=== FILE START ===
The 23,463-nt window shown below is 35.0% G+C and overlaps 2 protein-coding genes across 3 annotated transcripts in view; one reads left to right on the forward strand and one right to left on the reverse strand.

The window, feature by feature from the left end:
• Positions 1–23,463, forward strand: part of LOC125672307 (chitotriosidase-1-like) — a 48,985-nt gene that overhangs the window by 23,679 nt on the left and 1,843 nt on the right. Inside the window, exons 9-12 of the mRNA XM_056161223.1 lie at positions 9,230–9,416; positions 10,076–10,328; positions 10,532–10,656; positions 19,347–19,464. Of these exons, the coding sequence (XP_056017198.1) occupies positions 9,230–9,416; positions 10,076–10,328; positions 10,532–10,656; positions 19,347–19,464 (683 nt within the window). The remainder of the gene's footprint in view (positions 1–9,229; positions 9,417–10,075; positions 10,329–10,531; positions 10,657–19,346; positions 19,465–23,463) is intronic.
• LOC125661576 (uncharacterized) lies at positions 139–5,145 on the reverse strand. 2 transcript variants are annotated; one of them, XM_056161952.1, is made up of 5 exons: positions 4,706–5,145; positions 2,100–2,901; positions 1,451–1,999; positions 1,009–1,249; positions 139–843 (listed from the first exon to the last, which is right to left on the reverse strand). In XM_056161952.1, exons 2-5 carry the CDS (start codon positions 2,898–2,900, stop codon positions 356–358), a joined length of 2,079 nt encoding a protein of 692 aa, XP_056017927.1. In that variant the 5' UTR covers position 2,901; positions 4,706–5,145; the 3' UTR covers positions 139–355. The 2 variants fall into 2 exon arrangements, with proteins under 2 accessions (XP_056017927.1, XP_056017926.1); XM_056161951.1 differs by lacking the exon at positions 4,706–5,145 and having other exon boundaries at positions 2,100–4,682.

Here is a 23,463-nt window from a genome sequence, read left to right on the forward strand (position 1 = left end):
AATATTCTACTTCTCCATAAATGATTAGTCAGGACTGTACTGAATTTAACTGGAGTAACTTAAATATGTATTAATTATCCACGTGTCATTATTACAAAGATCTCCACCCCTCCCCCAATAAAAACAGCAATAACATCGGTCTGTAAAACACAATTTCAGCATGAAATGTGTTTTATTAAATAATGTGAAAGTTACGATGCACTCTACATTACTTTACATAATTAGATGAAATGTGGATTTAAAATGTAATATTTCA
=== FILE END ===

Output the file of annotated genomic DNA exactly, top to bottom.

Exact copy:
The 23,463-nt window shown below is 35.0% G+C and overlaps 2 protein-coding genes across 3 annotated transcripts in view; one reads left to right on the forward strand and one right to left on the reverse strand.

The window, feature by feature from the left end:
• Positions 1–23,463, forward strand: part of LOC125672307 (chitotriosidase-1-like) — a 48,985-nt gene that overhangs the window by 23,679 nt on the left and 1,843 nt on the right. Inside the window, exons 9-12 of the mRNA XM_056161223.1 lie at positions 9,230–9,416; positions 10,076–10,328; positions 10,532–10,656; positions 19,347–19,464. Of these exons, the coding sequence (XP_056017198.1) occupies positions 9,230–9,416; positions 10,076–10,328; positions 10,532–10,656; positions 19,347–19,464 (683 nt within the window). The remainder of the gene's footprint in view (positions 1–9,229; positions 9,417–10,075; positions 10,329–10,531; positions 10,657–19,346; positions 19,465–23,463) is intronic.
• LOC125661576 (uncharacterized) lies at positions 139–5,145 on the reverse strand. 2 transcript variants are annotated; one of them, XM_056161952.1, is made up of 5 exons: positions 4,706–5,145; positions 2,100–2,901; positions 1,451–1,999; positions 1,009–1,249; positions 139–843 (listed from the first exon to the last, which is right to left on the reverse strand). In XM_056161952.1, exons 2-5 carry the CDS (start codon positions 2,898–2,900, stop codon positions 356–358), a joined length of 2,079 nt encoding a protein of 692 aa, XP_056017927.1. In that variant the 5' UTR covers position 2,901; positions 4,706–5,145; the 3' UTR covers positions 139–355. The 2 variants fall into 2 exon arrangements, with proteins under 2 accessions (XP_056017927.1, XP_056017926.1); XM_056161951.1 differs by lacking the exon at positions 4,706–5,145 and having other exon boundaries at positions 2,100–4,682.

Here is a 23,463-nt window from a genome sequence, read left to right on the forward strand (position 1 = left end):
AATATTCTACTTCTCCATAAATGATTAGTCAGGACTGTACTGAATTTAACTGGAGTAACTTAAATATGTATTAATTATCCACGTGTCATTATTACAAAGATCTCCACCCCTCCCCCAATAAAAACAGCAATAACATCGGTCTGTAAAACACAATTTCAGCATGAAATGTGTTTTATTAAATAATGTGAAAGTTACGATGCACTCTACATTACTTTACATAATTAGATGAAATGTGGATTTAAAATGTAATATTTCA